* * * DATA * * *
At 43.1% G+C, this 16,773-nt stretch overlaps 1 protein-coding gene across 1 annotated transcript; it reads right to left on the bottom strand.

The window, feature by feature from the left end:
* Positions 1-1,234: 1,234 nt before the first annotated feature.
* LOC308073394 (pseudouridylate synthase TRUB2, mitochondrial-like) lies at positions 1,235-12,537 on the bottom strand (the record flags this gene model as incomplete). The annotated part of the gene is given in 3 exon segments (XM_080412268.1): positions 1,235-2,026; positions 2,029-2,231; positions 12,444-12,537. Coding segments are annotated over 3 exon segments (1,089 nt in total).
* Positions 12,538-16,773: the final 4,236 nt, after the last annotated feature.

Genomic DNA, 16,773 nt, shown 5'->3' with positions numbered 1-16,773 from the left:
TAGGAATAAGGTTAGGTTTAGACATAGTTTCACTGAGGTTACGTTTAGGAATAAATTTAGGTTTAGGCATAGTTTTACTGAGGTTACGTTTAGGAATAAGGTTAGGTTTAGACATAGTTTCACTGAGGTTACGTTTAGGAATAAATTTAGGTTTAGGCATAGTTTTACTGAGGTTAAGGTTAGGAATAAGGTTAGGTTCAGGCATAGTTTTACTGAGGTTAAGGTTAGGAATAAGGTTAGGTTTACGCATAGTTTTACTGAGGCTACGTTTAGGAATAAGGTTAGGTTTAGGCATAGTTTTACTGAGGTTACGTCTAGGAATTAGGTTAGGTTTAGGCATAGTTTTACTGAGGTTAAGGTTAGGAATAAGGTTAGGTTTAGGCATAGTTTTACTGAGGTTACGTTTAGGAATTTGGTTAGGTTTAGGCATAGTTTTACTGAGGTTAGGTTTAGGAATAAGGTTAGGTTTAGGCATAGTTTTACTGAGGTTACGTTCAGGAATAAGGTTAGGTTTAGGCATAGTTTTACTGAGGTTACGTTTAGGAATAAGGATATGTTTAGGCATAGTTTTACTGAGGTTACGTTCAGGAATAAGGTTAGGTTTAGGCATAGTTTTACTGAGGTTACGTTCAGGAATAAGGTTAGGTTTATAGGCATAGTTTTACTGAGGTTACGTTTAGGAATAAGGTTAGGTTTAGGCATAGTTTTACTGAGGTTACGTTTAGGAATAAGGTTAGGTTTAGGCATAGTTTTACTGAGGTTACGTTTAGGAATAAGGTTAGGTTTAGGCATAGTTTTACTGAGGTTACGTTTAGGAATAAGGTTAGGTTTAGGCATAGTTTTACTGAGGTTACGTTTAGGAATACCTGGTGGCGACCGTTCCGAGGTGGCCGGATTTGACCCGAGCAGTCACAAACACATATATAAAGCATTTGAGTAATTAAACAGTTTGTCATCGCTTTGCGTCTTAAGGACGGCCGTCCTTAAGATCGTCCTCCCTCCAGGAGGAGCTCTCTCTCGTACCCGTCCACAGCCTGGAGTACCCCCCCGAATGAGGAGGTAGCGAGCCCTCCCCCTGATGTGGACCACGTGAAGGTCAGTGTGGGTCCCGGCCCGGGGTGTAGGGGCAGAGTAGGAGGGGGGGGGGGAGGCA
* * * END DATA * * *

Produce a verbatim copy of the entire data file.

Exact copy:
At 43.1% G+C, this 16,773-nt stretch overlaps 1 protein-coding gene across 1 annotated transcript; it reads right to left on the bottom strand.

The window, feature by feature from the left end:
* Positions 1-1,234: 1,234 nt before the first annotated feature.
* LOC308073394 (pseudouridylate synthase TRUB2, mitochondrial-like) lies at positions 1,235-12,537 on the bottom strand (the record flags this gene model as incomplete). The annotated part of the gene is given in 3 exon segments (XM_080412268.1): positions 1,235-2,026; positions 2,029-2,231; positions 12,444-12,537. Coding segments are annotated over 3 exon segments (1,089 nt in total).
* Positions 12,538-16,773: the final 4,236 nt, after the last annotated feature.

Genomic DNA, 16,773 nt, shown 5'->3' with positions numbered 1-16,773 from the left:
TAGGAATAAGGTTAGGTTTAGACATAGTTTCACTGAGGTTACGTTTAGGAATAAATTTAGGTTTAGGCATAGTTTTACTGAGGTTACGTTTAGGAATAAGGTTAGGTTTAGACATAGTTTCACTGAGGTTACGTTTAGGAATAAATTTAGGTTTAGGCATAGTTTTACTGAGGTTAAGGTTAGGAATAAGGTTAGGTTCAGGCATAGTTTTACTGAGGTTAAGGTTAGGAATAAGGTTAGGTTTACGCATAGTTTTACTGAGGCTACGTTTAGGAATAAGGTTAGGTTTAGGCATAGTTTTACTGAGGTTACGTCTAGGAATTAGGTTAGGTTTAGGCATAGTTTTACTGAGGTTAAGGTTAGGAATAAGGTTAGGTTTAGGCATAGTTTTACTGAGGTTACGTTTAGGAATTTGGTTAGGTTTAGGCATAGTTTTACTGAGGTTAGGTTTAGGAATAAGGTTAGGTTTAGGCATAGTTTTACTGAGGTTACGTTCAGGAATAAGGTTAGGTTTAGGCATAGTTTTACTGAGGTTACGTTTAGGAATAAGGATATGTTTAGGCATAGTTTTACTGAGGTTACGTTCAGGAATAAGGTTAGGTTTAGGCATAGTTTTACTGAGGTTACGTTCAGGAATAAGGTTAGGTTTATAGGCATAGTTTTACTGAGGTTACGTTTAGGAATAAGGTTAGGTTTAGGCATAGTTTTACTGAGGTTACGTTTAGGAATAAGGTTAGGTTTAGGCATAGTTTTACTGAGGTTACGTTTAGGAATAAGGTTAGGTTTAGGCATAGTTTTACTGAGGTTACGTTTAGGAATAAGGTTAGGTTTAGGCATAGTTTTACTGAGGTTACGTTTAGGAATACCTGGTGGCGACCGTTCCGAGGTGGCCGGATTTGACCCGAGCAGTCACAAACACATATATAAAGCATTTGAGTAATTAAACAGTTTGTCATCGCTTTGCGTCTTAAGGACGGCCGTCCTTAAGATCGTCCTCCCTCCAGGAGGAGCTCTCTCTCGTACCCGTCCACAGCCTGGAGTACCCCCCCGAATGAGGAGGTAGCGAGCCCTCCCCCTGATGTGGACCACGTGAAGGTCAGTGTGGGTCCCGGCCCGGGGTGTAGGGGCAGAGTAGGAGGGGGGGGGGGAGGCA